I haven’t experienced any unpleasant situations. I think I’m handling it okay. There are ways to show someone you’re not interested, and you can always use the block button.

Is that why your Twitter direct messages are private now?

SM: Actually, I haven’t used Twitter much. I hadn’t really looked at (its) options until the WSOP decided to make another Main Event. Then, I decided I need to talk about that because I was not really okay with what they’re doing.

Should Madanzhiev be the WSOP world champion?

Let’s talk about the elephant in the room. When you won the event and received that certificate with your bracelet, did you think that it was a done deal that you were the Main Event champion/world champion for 2020?

SM: I mean, what else could I think? They announced that the World Series of Poker will be online on GGPoker, they announced it as the 51st WSOP, with some classic events like the Millionaire Maker, and for their Main Event, they decided to make it $5,000 with re-entry.

I saw the logic in that because it’s an online tournament, it’s harder to put $10,000 online, and $5,000 is not small money anyway. It was a great event – it got into the Guinness Book of World Records with about 5,800 entries. It had a huge prize for first place – almost $4 million, a decent Main Event.

At the time I didn’t think many people had problems with the event. Of course, if you are in the US, you have to travel to play, but that has always been true for players in other countries. So, I think it’s fair.

“Even the field was more difficult. Everybody thought ‘this was the Main Event.” So, same with me.’”

When I look back, probably I wouldn’t play it if I didn’t think it was the Main Event. It was always my dream to play the Main Event, but because it’s a little harder to go to Vegas from the other side of the world, I couldn’t play yet. This year was a lot easier, and 100% I thought that I’m the Main Event champion.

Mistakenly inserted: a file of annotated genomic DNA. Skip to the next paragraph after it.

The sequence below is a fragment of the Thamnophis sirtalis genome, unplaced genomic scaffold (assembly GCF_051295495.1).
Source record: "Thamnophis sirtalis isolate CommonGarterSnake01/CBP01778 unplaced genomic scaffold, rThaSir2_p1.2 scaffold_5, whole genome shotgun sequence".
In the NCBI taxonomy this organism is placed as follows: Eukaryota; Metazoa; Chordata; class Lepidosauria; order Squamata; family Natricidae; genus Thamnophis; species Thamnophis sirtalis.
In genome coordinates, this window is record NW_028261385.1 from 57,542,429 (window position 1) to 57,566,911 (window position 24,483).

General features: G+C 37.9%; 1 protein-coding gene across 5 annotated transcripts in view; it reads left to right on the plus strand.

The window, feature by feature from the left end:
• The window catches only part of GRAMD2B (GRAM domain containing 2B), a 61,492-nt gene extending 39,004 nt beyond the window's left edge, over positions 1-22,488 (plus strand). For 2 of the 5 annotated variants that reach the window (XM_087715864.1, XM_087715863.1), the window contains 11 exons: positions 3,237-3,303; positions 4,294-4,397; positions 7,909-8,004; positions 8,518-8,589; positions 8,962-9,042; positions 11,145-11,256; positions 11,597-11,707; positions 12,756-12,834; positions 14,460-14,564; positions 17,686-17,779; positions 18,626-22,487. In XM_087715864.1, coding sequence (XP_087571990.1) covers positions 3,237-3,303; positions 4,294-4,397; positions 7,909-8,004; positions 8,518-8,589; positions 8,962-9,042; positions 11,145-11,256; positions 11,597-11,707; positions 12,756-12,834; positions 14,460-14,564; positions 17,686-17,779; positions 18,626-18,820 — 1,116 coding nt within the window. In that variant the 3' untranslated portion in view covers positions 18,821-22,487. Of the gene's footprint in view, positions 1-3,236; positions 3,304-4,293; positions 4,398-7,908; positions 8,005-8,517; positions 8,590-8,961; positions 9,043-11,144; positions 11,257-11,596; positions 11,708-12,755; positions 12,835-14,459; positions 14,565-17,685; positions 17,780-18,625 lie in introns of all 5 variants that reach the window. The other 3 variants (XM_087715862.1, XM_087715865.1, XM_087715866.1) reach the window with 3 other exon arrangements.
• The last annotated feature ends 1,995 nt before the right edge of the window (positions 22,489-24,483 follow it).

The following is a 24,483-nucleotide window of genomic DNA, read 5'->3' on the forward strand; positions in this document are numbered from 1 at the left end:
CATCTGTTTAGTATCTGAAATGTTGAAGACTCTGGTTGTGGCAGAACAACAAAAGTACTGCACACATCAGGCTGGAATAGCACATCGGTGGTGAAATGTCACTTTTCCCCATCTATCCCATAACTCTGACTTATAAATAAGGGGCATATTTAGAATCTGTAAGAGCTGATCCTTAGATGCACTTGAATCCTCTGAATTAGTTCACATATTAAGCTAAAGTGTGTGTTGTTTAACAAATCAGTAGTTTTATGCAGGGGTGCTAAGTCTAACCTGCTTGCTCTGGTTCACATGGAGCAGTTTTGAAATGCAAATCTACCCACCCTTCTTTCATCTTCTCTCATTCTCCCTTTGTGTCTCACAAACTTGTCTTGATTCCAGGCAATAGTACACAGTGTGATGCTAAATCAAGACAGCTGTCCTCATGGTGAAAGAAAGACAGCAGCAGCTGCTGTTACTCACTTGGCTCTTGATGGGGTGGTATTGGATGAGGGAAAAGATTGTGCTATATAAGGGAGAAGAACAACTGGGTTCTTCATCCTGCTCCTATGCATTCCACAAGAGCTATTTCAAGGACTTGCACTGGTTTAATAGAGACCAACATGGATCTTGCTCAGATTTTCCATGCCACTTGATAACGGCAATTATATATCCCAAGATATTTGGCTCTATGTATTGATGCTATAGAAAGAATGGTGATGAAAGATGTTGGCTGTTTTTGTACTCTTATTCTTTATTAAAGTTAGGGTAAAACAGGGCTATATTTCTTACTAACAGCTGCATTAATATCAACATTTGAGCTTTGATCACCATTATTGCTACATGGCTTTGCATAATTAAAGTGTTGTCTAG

I didn’t know that they were thinking about making a new Main Event. If they’d just announced that (the online event wasn’t the Main Event), everybody would be fine and everybody would know that there’s going to be another one.

But, they didn’t announce it publicly. They hid it, then, out of the blue, announced it, and that wasn’t a cool move.

Obviously you’re pretty irritated about this “new” Main Event. Has anyone from WSOP reached out to you about it or tried to explain things to you?

SM: Not really. That’s why I opened my Twitter account, because no one really reached out to me. You have to live in a cave and not follow the internet or something not to see that everyone’s talking about me being the World Series of Poker Main Event Champion.

The WSOP even sent me a certificate showing that, so I don’t find it a fair play that they didn’t reach out to me. But they didn’t.

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Looking for solutions to a tricky poker situation

What, if anything, would you like to see the WSOP do to make things right?

SM: There have been interesting suggestions that I should play three-handed with the winner of Rozvadov and the winner of America so that we can play for WSOP champion, even though I already won it. It’s kind of pointless, but still, it’s something.

The WSOP was not really interested, though. They just put me aside.